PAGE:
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One Valley Square

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1974–1976, S. I. Morris. In block bordered by Summers, Lee, Laidley, and Washington sts.
  • Plaza sculpture
  • One Valley Square
  • One Valley Square
  • One Valley Square
  • One Valley Square

“Not since the invention of the stop sign has the octagon had it so good.” A Charleston newspaper reporter thus captured the theme of this sixteen-story bank and office complex when the Kanawha Valley Bank (now One Valley Bank) opened at its new location. Not only the building itself, but also interior planters, desks, and tables are octagons (or at least polygons). In the sixth-floor boardroom, bank directors meet around an octagonal table that rests on an octagonal carpet.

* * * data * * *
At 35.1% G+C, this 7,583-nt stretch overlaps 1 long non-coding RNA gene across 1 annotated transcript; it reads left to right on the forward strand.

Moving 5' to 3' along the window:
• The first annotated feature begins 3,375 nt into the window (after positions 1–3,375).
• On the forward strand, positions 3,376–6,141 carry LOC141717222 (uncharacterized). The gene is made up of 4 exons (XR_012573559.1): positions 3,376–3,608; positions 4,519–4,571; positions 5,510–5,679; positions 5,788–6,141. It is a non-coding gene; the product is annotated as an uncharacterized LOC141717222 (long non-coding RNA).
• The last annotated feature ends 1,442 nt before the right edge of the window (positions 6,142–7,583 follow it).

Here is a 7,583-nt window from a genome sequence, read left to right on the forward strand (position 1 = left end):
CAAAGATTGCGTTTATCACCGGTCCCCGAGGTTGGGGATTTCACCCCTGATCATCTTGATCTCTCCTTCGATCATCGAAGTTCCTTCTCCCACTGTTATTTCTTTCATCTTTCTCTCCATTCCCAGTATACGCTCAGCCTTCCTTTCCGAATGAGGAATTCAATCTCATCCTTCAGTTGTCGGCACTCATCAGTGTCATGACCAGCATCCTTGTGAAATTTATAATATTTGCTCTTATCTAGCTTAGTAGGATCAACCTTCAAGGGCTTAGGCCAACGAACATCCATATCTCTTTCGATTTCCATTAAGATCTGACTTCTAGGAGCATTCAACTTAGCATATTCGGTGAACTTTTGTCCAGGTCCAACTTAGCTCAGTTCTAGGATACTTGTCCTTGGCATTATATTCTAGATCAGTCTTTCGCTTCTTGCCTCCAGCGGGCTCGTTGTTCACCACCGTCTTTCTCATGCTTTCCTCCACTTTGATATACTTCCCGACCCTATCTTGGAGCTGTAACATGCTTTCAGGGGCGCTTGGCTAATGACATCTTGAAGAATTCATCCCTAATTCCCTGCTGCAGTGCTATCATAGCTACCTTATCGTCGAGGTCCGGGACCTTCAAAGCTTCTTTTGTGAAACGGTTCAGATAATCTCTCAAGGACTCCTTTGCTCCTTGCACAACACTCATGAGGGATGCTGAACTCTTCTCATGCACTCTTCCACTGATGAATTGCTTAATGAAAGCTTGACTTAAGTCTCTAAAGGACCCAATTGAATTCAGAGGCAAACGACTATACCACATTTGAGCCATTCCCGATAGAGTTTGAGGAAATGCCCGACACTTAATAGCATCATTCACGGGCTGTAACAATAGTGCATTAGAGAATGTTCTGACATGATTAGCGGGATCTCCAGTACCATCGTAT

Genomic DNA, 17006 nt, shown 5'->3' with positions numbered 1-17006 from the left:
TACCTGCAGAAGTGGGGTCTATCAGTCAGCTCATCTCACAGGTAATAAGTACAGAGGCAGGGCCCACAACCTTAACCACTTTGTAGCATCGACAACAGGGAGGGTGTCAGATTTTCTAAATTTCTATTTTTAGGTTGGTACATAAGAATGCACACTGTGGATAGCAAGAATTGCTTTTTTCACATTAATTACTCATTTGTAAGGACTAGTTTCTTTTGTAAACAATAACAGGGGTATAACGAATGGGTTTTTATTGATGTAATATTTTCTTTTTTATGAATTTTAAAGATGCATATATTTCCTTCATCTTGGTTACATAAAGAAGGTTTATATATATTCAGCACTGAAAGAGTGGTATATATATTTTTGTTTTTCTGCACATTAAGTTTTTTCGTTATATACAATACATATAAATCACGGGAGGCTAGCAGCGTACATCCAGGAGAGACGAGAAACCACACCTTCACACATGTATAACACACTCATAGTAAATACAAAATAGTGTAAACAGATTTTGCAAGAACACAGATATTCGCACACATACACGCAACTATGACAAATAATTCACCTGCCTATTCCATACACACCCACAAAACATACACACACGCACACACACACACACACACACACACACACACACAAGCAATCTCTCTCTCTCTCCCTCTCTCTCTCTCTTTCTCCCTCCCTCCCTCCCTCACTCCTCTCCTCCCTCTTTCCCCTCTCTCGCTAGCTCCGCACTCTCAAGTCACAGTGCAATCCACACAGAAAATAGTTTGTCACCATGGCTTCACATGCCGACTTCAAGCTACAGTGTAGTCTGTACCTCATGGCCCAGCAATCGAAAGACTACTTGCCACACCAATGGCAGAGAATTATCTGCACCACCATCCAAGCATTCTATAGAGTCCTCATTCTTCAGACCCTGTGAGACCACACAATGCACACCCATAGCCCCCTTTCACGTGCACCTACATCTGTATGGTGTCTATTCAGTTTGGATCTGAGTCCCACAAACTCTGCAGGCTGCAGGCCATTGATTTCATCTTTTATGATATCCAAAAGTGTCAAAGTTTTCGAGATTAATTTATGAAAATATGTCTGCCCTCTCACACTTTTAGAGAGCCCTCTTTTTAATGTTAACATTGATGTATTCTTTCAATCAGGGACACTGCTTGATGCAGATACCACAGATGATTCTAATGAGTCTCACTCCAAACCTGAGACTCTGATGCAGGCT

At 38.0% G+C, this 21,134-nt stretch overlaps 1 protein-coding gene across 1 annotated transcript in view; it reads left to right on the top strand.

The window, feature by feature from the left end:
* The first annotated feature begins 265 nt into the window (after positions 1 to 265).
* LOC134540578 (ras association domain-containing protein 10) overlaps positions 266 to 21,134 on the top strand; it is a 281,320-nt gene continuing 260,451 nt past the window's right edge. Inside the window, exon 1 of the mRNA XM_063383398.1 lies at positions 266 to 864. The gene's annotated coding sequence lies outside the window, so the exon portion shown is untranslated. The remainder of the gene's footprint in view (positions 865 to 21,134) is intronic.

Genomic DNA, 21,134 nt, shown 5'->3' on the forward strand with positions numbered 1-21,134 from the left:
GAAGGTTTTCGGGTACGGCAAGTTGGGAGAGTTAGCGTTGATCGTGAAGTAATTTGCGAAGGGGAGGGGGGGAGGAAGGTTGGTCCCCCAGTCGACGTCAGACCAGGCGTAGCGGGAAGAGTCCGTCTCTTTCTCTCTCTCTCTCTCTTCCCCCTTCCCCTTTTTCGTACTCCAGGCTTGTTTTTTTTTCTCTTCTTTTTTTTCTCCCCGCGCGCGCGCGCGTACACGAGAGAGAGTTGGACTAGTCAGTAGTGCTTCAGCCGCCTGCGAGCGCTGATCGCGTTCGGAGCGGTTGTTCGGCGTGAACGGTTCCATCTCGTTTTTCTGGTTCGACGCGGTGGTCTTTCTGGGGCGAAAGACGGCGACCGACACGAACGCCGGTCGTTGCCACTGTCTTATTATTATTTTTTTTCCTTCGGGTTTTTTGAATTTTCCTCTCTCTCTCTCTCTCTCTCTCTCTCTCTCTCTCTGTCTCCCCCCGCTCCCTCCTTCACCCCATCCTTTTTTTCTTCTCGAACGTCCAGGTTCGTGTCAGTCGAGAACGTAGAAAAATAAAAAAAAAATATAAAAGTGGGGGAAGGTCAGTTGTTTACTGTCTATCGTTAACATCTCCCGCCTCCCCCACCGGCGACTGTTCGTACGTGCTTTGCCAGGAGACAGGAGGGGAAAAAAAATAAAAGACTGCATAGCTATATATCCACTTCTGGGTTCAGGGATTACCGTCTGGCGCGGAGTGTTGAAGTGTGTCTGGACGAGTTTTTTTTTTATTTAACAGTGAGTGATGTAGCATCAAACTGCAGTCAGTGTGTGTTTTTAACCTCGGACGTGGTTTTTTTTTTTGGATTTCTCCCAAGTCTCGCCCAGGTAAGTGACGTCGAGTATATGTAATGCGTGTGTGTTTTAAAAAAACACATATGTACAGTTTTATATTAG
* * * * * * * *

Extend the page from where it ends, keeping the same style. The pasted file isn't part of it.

Typical of late-twentieth-century high-rise architecture, the tower is not divided into base, shaft, and capital. Instead, an undifferentiated window wall of bronze glass, with bronze anodized aluminum mullions and spandrels, rises in a continuum from bottom to top. A roughcast bronze sculpture by Jimilu Mason, unveiled in 1981, dominates the angular plaza (paved in octagonal tiles). Titled Cabriole, it depicts three male dancers suspended over a shallow pool at a 45-degree angle and provides a striking contrast to the smooth glazed walls of the tower behind. Both the architect and the developer, Gerald D. Hines, hailed from Houston, where the architect designed the Houston Astrodome.

Writing Credits

Author: 
S. Allen Chambers Jr.

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